- Go crazy with your Paragraph Styles. This is important, as it might save you a lot of crawling back through code later on to fix things. Be absolutely, ridiculously firm in how you apply them. Why? Because starting in InDesign CS 5.5, paragraph styles carry over to ePub. In the two versions since, that functionality is improved.
- Anchor your images. It’s been a while since I’ve had to use InDesign to export a book with in-line images between or among paragraphs, so maybe something may have changed. Just in case, it might be a good idea to anchor images, figures, or tables to text frames to protect against those elements being shoved to the end of a chapter in the conversion process. You could always crack open the ePub and restore these in the code, though.
- Use Images as Text Sparingly. Frontispieces can be a real pain, especially if you’re trying to make them work on older Kindles (my desk has fresh imprints of my head from this). Think about how images will be displayed on other devices before you take a frontispiece or other print element and swap several text frame for a “rasterized”/image version.
- Breathe. Look, doing this the first time might be frustrating. You have a certain vision of what your print edition looks like. Not everything we can do in print is possible in every eBook format just yet. Try not to replicate your print experience in a pixel-perfect manner, but instead think about how to create a reading experience of the same quality on an eReader. Think about elements like pop-up footnotes and hyperlinks that are exclusive to eBook formats.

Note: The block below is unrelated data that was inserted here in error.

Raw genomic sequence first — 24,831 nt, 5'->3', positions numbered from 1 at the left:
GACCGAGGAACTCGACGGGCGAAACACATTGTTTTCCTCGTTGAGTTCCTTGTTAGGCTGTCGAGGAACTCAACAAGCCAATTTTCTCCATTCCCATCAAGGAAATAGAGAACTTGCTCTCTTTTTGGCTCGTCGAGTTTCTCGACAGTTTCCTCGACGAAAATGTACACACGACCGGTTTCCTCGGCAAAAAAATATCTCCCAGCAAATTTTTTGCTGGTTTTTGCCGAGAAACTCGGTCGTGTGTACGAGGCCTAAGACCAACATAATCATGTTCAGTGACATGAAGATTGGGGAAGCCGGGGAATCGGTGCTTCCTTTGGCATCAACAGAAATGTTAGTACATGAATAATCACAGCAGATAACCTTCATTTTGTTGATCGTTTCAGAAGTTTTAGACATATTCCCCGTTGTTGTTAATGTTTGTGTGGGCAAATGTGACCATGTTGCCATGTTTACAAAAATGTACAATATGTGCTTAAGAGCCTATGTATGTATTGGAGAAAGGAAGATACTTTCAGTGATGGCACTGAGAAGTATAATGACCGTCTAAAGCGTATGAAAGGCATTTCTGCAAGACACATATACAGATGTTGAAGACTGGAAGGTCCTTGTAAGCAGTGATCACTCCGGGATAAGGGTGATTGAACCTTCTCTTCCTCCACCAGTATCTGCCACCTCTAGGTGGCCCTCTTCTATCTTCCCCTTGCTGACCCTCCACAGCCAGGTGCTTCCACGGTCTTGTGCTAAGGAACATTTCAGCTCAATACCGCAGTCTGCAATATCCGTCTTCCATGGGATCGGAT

My very first eBook conversion were done using InDesign CS5 and 5.5. Don’t use 5 for this. A lot of the tools aren’t quite where they need to be and you’ll find yourself re-writing a lot of code (especially for poetry). CS 5.5 was workable, but there might be issues with embedded fonts on a couple of platforms. I’ve heard through the grapevine that this is fixed in InDesign CC, but have not played with it to be sure.
While I wouldn’t call InDesign a meat grinder, there are some code-elements it introduces that aren’t always what you’d like. This is where thorough and meaningful paragraph styles come into play. I’ve always opened the code and fine-tuned everything, but your mileage may vary.
The Great: Creating an eBook from Code
Whoa, I know. Code. Terrifying right? Remain calm.
Code is not scary. Code is like playing with building blocks. Remember how when you were a kid you made an entire fort of building blocks? Remember those foam/cardboard bricks that you never quite had enough of to make an impenetrable fort, so you’d use smaller blocks. Little wooden letter blocks? Code is an unlimited amount of tiny blocks with which you can build to the sky and beyond.
If you really want to make a great-looking eBook, code it yourself. Don’t trust InDesign, don’t trust the meat grinder, put your hand on all the parts and trust that you’ll ship something you can be proud of.